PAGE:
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Dissecting the heterogeneity of macrophage activation syndrome
Pediatric Rheumatology volume 12, Article number: P54 (2014)
Macrophage activations syndrome (MAS) in systemic juvenile idiopathic arthritis (sJIA) can pursue a rapidly fatal course. However, diagnosis is often challenging as MAS may be mimicked by confusable conditions, such as flares of sJIA or systemic infections. In addition, the clinical spectrum of MAS is known to be heterogeneous.
To seek insights into the heterogeneity of MAS by comparing characteristics of patients enrolled in a large multinational survey in relation to geographic origin, specialty of attending physician, detection of hemophagocytosis (HP), and outcome.
Patient data were collected retrospectively by pediatric rheumatologists (PR) or pediatric hemato-oncologists (PHO). Clinical features, treatments and outcome were compared between groups by Mann-Whitney or chi-square tests. “Severe course” was defined as ICU admission or death.
362 patients with MAS in sJIA were collected by 95 investigators from 33 countries. 179 patients (49.4%) were enrolled in Europe (EU), 72 (19.9%) in North America (NA) and 111 (30.7%) in other continents (OC). 79 (21.8%) patients were included by PHO. HP was detected in 44% of patients and was not detected or looked for in 56%. Severe course was reported in 92 (25%) patients. Comparison by geographic origin showed a lower frequency of CNS disease in EU patients. NA physicians used more frequently ivIg and biologics. Patients entered by PHO had greater frequency of multiorgan failure and were given more commonly biologics and etoposide, whereas PR used more frequently cyclosporine (CsA). Patients with HP had shorter duration of sJIA at MAS onset, higher prevalence of hepatosplenomegaly, lower levels of platelets and fibrinogen and received more frequently CsA, ivIg and etoposide. Patients with severe course were older, had longer duration of sJIA at MAS onset, greater frequency of haemorrhages and CNS dysfunction, lower levels of ESR, albumin and fibrinogen, higher levels of LDH and D-dimer and were treated more commonly with CsA, ivIg and etoposide.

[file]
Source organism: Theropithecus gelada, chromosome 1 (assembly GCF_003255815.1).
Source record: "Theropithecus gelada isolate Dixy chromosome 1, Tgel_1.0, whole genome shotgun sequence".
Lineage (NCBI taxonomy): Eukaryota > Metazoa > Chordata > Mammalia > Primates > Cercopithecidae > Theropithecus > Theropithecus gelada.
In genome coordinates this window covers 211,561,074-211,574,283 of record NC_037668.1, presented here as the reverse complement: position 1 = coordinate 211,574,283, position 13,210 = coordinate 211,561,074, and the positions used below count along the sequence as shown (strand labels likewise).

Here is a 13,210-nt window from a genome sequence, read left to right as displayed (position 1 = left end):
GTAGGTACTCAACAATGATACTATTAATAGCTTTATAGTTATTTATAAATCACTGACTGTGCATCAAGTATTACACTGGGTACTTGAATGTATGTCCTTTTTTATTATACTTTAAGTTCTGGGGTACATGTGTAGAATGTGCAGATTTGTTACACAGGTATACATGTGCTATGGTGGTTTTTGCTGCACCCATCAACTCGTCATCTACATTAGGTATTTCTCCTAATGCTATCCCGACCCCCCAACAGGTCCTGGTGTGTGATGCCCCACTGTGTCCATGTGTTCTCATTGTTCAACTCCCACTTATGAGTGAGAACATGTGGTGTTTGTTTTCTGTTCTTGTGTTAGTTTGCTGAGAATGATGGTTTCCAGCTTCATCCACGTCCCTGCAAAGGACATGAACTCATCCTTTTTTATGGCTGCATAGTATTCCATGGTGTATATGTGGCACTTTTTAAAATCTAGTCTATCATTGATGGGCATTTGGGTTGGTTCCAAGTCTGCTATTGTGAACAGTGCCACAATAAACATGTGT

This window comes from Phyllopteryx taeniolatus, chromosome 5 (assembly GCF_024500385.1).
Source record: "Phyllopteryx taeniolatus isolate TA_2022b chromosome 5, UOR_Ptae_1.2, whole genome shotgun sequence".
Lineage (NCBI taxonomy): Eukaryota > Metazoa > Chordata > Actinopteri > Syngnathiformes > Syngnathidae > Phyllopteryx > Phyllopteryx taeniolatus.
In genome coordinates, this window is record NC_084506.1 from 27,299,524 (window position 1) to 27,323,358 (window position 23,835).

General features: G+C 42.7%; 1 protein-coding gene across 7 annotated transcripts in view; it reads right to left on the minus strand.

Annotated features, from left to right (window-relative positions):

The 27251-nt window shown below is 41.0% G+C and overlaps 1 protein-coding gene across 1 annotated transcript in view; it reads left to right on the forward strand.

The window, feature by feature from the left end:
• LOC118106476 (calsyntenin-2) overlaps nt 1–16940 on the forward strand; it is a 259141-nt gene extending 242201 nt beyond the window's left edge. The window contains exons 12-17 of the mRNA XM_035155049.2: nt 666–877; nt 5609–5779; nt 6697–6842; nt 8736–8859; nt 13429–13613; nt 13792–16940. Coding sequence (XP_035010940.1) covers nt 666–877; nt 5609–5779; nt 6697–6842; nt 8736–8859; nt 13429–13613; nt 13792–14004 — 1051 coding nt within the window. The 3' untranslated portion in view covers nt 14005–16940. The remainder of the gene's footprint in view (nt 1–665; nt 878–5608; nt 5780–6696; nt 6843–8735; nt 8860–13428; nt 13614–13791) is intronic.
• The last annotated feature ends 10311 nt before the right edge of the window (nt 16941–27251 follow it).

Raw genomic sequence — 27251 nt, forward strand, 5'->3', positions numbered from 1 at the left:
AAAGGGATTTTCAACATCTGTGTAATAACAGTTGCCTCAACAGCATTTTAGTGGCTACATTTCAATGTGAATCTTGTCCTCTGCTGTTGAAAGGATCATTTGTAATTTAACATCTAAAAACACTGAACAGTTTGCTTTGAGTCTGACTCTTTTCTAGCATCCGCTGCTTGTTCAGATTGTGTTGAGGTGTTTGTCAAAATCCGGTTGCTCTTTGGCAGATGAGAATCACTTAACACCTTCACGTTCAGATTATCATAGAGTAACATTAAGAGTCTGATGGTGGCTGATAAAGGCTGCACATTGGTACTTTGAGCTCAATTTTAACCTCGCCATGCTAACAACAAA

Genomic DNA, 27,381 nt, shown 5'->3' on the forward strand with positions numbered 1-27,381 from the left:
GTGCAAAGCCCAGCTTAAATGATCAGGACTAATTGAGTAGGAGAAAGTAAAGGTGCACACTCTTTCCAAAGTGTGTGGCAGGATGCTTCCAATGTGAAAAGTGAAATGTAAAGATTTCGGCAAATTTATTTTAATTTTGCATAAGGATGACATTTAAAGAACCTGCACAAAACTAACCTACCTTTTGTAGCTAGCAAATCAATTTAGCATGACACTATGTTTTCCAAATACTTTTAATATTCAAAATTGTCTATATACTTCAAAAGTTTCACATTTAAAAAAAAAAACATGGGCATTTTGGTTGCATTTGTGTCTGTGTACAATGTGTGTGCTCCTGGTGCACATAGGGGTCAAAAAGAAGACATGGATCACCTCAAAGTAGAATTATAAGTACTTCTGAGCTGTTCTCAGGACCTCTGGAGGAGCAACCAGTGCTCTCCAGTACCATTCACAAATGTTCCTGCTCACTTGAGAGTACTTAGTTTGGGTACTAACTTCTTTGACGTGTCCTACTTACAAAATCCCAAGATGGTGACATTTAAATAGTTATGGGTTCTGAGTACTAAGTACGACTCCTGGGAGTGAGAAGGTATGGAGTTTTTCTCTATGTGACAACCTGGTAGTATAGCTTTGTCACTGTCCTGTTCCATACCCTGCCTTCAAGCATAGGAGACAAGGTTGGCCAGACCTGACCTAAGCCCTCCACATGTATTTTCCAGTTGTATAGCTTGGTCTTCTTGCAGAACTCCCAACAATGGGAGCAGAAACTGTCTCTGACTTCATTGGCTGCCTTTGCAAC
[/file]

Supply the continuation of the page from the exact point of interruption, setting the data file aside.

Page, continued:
Clinical and histopathologic features of MAS in sJIA were overall comparable among patients from different continents, whereas there was disparity in therapeutic choices made by specialists practicing in different geographic areas or fields. Patients with detection of HP or severe course had more acute clinical picture and were treated more aggressively.
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Davì, S., Minoia, F., Horne, A. et al. Dissecting the heterogeneity of macrophage activation syndrome. Pediatr Rheumatol 12 (Suppl 1), P54 (2014). https://doi.org/10.1186/1546-0096-12-S1-P54
- Juvenile Idiopathic Arthritis
- Geographic Origin